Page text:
After years of working with Salvadorians in the US, this trip offered me an opportunity to experience the country and culture firsthand. Having lived in Nicaragua and traveled throughout the rest of Central America I knew a good deal of the collective and individual histories of each country, however on this trip I wanted to focus specifically on exploring trauma and family separation. These recurring and pressing issues our students deal with push me to seek deeper understanding so I can provide the best support possible.

To begin to comprehend the effects of migration, it is important to understand the root reasons why people make the difficult decision to leave their families, communities, and country. In El Salvador they are based in either economic need (lack of opportunities etc) and/or security reasons (ie threats from the gangs). This could be direct threat of harm or the threat of losing your livelihood through extortion in the form of a "tax" or "contribution" that everyone knows is not optional.

While education was at the forefront of our delegation, I was able to address my concerns about the effects of the trauma of war and poverty and resulting migration as they intersect in many ways. Through our conversations with a variety of people and communities, we were able to have multilayered exchanges that seemed as much of interest to the Salvadorians as it was to us.

As we answered each other's questions about how members of the community experience the separation it became clear that it isn't merely the individual family that is effected, but the entire community, especially in the areas we visited which were tight knit communities that emerged out of the refugee camps.

I found there are many differing ideas between those who left for the US and those who stayed in El Salvador. Many who stayed understand why parents leave, but don't think the parents themselves comprehend the responsibility that falls on the community to step in and support the children. Those working directly with youth (mainly the teachers in Amando Lopez and the pastoral group in Morazan) describe children of parents who have left as having a hard time emotionally and often don't get the support they need to stay in school and make other good choices for their development. Some described the detriment of children who receive money and material gifts from parents abroad as lacking drive and motivation to work hard since they are having everything “handed” to them without comprehension of how it was earned. The truth is they are not seeing, and often sheltered from, the hard work and sacrifices that went into making that money.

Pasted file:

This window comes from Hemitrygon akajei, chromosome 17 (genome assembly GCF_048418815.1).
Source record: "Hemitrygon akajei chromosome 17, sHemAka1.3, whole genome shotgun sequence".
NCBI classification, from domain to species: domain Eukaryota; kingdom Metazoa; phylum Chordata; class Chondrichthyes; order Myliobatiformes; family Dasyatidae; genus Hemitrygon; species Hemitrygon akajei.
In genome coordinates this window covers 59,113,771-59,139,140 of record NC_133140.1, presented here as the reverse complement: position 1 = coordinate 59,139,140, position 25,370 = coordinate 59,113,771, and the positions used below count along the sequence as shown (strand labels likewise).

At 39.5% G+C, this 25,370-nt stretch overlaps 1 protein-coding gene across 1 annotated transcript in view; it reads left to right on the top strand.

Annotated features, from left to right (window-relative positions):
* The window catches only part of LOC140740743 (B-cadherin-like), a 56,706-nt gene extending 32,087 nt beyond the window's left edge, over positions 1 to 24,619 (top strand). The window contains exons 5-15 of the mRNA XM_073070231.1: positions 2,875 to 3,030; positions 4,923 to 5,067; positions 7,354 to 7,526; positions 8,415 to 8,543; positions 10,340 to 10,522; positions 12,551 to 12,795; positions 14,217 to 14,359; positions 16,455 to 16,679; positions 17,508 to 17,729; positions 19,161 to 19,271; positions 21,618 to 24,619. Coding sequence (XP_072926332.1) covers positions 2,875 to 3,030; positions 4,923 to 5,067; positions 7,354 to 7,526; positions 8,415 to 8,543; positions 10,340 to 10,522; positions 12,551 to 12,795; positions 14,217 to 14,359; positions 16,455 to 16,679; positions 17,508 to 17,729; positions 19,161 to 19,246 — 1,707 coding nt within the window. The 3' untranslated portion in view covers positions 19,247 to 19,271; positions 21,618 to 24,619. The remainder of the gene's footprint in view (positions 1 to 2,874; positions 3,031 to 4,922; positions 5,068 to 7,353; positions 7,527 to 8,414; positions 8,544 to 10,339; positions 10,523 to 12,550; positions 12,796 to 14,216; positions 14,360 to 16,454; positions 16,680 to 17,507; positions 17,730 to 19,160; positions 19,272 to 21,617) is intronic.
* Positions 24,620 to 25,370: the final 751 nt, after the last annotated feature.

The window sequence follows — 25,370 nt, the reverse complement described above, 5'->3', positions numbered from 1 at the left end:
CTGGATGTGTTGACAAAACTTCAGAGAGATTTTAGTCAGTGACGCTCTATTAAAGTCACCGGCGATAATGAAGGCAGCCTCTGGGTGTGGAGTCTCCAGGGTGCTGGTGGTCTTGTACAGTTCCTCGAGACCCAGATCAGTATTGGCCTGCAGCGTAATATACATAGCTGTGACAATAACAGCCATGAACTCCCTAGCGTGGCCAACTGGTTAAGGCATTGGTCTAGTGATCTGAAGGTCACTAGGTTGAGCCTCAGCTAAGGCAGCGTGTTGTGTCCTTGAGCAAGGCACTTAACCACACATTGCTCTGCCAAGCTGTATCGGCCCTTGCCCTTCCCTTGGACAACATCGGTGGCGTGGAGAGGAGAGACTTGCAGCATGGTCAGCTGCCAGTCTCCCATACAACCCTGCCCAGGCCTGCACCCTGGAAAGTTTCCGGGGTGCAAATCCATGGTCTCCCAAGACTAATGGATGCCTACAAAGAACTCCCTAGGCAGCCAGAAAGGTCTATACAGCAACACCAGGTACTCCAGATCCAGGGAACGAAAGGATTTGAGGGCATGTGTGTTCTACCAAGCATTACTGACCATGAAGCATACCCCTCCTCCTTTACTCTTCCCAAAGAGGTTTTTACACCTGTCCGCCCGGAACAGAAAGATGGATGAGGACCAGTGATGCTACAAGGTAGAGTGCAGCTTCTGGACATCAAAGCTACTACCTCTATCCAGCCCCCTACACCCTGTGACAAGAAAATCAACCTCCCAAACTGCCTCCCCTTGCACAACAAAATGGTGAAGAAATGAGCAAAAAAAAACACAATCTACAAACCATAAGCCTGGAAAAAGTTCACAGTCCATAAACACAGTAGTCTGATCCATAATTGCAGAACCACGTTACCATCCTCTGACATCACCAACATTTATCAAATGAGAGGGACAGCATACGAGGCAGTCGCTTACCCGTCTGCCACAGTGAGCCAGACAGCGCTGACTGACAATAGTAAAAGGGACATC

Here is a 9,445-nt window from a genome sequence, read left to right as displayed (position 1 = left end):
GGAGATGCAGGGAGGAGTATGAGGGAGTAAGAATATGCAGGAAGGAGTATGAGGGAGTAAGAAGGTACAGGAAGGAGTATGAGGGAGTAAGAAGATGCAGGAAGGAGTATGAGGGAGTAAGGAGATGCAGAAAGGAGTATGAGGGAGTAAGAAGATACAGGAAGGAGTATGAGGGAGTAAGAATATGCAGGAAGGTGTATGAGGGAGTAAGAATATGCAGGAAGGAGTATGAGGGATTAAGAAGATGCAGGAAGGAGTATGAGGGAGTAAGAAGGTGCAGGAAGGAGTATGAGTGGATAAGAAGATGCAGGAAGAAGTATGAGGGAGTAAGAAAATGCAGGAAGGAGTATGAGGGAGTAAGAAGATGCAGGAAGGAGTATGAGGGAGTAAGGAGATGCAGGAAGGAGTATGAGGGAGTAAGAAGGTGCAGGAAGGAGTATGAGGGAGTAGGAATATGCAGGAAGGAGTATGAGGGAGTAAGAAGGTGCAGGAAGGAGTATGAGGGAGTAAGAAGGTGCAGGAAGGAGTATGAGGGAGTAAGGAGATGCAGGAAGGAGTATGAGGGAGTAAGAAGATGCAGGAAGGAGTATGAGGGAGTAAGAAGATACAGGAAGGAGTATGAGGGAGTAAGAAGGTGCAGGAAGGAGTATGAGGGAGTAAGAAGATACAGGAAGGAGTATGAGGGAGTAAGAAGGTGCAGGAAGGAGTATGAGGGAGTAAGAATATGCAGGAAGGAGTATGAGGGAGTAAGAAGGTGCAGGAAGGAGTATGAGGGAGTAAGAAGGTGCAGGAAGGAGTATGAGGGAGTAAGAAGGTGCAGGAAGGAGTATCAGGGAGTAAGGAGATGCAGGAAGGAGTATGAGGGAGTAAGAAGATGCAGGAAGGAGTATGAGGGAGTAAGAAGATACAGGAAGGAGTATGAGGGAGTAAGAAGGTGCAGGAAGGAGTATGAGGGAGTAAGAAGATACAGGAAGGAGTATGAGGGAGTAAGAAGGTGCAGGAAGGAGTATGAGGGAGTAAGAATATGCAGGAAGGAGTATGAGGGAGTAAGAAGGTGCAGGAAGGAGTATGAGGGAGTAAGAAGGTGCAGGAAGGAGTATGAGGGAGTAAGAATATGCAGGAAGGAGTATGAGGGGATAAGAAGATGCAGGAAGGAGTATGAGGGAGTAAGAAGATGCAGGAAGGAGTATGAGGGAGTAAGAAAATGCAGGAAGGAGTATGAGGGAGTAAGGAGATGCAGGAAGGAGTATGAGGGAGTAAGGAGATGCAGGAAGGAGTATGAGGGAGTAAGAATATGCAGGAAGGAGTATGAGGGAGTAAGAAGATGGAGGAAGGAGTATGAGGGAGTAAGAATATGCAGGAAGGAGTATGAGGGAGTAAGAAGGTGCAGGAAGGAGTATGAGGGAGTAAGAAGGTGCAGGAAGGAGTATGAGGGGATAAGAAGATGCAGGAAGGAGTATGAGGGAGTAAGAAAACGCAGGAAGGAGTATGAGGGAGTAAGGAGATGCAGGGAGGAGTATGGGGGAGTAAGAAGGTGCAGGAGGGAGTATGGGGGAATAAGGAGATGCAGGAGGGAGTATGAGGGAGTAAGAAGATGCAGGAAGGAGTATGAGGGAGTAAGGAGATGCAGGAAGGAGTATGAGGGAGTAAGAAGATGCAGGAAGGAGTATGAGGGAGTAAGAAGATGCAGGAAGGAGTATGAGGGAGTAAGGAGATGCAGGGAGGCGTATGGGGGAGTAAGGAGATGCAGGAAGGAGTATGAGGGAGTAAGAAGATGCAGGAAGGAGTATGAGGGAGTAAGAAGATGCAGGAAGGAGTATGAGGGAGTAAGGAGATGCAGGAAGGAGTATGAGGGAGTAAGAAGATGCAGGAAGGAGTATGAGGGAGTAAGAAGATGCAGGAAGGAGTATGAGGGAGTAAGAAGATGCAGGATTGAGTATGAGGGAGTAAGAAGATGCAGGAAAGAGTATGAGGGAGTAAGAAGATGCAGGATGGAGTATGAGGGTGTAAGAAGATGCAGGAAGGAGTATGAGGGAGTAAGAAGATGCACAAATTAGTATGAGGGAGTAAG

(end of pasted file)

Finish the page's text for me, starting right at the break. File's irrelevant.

On the other hand, many parents I work with in the US carry extreme guilt about not being present in their children's daily lives and feel the only thing they can offer is material support. The desire to protect their families from the harsh reality of life in the US causes parents to misrepresent their experiences and shelter their families back home from the struggles of obtaining the money they send. Although many blame this lack of transparency on the expectations they feel placed on them by family members back home, it is a cycle perpetuated by the lack of honest communication on both ends. Many community members here say they wish their family in the US would describe the reality of their lives to help the children understand the sacrifice of the real cost of the remittances sent. 

Overall I heard from many people their great concern about the future generation of leaders. What is to become of the communities striving so diligently to survive if members continue to leave and the youth are unprepared to carry on the work of the current leaders?

While my understanding of the issues surrounding family separation has grown immensely, it won't change my empowerment model of counseling. Rather what it gives me is more ideas and complexities to explore with the parents struggling with these issues. It is clear that there are no simple solutions for the growing number of families whose lives are stretched across the border and the communities who struggle to adapt to their changing populations.

Thursday, August 20, 2015

Solidaridad - Solidarity (by Lindsey)

When our trip leader Jose (below in the yellow shirt) asked us why we were on this trip, I knew for sure that for me it was because I wanted to understand our majority Salvadoran student population better, to be able to serve them by understanding their context and what obstacles they may be facing. It was clear in my mind that I was trying to gather information to make me a better teacher. Really I was focused on myself, my students, and my life in Washington. What I didn't yet understand on the first day of the trip was how Voices on the Border would change my perspective not only on what I was going to get out of the trip, but how one-dimensional (though well-intentioned) my reason for going on the trip actually was.